Long-Term Oxidation of Candidate Cast Iron and Stainless Steel Exhaust System Alloys from 650 to 800 °C in Air with Water Vapor
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The oxidation behavior of candidate cast irons and cast stainless steels for diesel exhaust systems was studied for 5,000 h at 650–800 °C in air with 10 % H2O. At 650 °C, Ni-resist D5S exhibited moderately better oxidation resistance than did the SiMo cast iron. However, the D5S suffered from oxide scale spallation at 700 °C, whereas the oxide scales formed on SiMo cast iron remained relatively adherent from 700 to 800 °C. The oxidation of the cast chromia-forming austenitics trended with the level of Cr and Ni additions, with small mass losses consistent with Cr oxy-hydroxide volatilization for the higher 25Cr/20–35Ni HK and HP type alloys, and transition to rapid Fe-base oxide formation and scale spallation in the lower 19Cr/12Ni CF8C plus alloy. In contrast, small positive mass changes consistent with protective alumina scale formation were observed for the cast AFA alloy under all conditions studied. Implications of these findings for exhaust system components are discussed.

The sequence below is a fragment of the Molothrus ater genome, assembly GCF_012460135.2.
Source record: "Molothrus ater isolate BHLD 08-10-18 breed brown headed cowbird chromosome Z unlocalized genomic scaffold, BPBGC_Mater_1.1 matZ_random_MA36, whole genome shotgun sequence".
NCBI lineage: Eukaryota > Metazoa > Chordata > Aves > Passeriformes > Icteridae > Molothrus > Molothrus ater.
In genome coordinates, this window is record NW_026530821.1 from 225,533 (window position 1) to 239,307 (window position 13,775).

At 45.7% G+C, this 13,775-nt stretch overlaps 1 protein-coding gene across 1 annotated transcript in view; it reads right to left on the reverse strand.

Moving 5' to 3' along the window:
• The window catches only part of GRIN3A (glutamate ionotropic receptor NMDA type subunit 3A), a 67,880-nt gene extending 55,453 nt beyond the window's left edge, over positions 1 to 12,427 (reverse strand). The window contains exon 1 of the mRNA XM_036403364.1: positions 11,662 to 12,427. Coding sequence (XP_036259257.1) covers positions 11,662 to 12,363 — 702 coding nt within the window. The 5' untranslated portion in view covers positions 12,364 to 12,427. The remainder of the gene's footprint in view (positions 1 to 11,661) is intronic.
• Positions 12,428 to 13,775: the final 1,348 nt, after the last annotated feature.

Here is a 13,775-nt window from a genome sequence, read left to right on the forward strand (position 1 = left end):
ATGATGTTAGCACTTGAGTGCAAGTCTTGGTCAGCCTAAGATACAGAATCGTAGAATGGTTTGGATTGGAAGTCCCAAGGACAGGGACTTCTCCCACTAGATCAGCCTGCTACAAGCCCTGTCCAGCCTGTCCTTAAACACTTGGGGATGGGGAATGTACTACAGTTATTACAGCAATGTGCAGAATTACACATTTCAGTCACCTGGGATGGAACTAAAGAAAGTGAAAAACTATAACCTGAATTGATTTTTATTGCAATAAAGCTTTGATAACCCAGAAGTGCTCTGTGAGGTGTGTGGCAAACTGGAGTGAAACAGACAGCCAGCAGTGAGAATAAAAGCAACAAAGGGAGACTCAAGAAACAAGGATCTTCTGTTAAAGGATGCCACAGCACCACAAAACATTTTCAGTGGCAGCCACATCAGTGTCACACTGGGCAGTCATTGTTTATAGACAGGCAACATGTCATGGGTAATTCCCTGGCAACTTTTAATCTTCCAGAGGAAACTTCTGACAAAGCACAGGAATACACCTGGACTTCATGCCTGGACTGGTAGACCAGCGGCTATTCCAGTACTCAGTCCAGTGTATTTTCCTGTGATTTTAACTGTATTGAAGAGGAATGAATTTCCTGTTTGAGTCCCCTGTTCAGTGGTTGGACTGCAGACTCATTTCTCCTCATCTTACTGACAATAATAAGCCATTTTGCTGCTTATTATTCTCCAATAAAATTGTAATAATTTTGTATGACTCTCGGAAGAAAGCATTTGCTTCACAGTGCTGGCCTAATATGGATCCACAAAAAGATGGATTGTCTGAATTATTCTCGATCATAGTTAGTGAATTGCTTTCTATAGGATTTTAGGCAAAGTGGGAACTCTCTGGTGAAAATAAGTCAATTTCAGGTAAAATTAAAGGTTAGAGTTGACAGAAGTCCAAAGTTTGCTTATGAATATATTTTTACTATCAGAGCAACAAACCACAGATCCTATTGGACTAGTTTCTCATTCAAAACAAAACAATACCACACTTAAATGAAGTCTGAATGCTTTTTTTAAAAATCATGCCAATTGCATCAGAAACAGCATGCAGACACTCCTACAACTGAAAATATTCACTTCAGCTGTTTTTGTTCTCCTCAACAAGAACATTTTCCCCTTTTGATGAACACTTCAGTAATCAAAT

KeywordsWater vapor Exhaust Cast iron Austenitic Oxidation
The authors thank Duraloy Technologies, Inc. for providing cast austenitic stainless steels TMA 4705, TMA 6301, HP, and HK materials for study. T. Lowe, M. Stephens, G. Garner, and T. Jordan are thanked for experimental work and A. Shyam, S. Dryepondt, and B Pint for helpful comments on this manuscript. Research sponsored by the U.S. Department of Energy, Office of Energy Efficiency and Renewable Energy, Vehicle Technologies Office, Propulsion Materials Program (managed by J. Gibbs).
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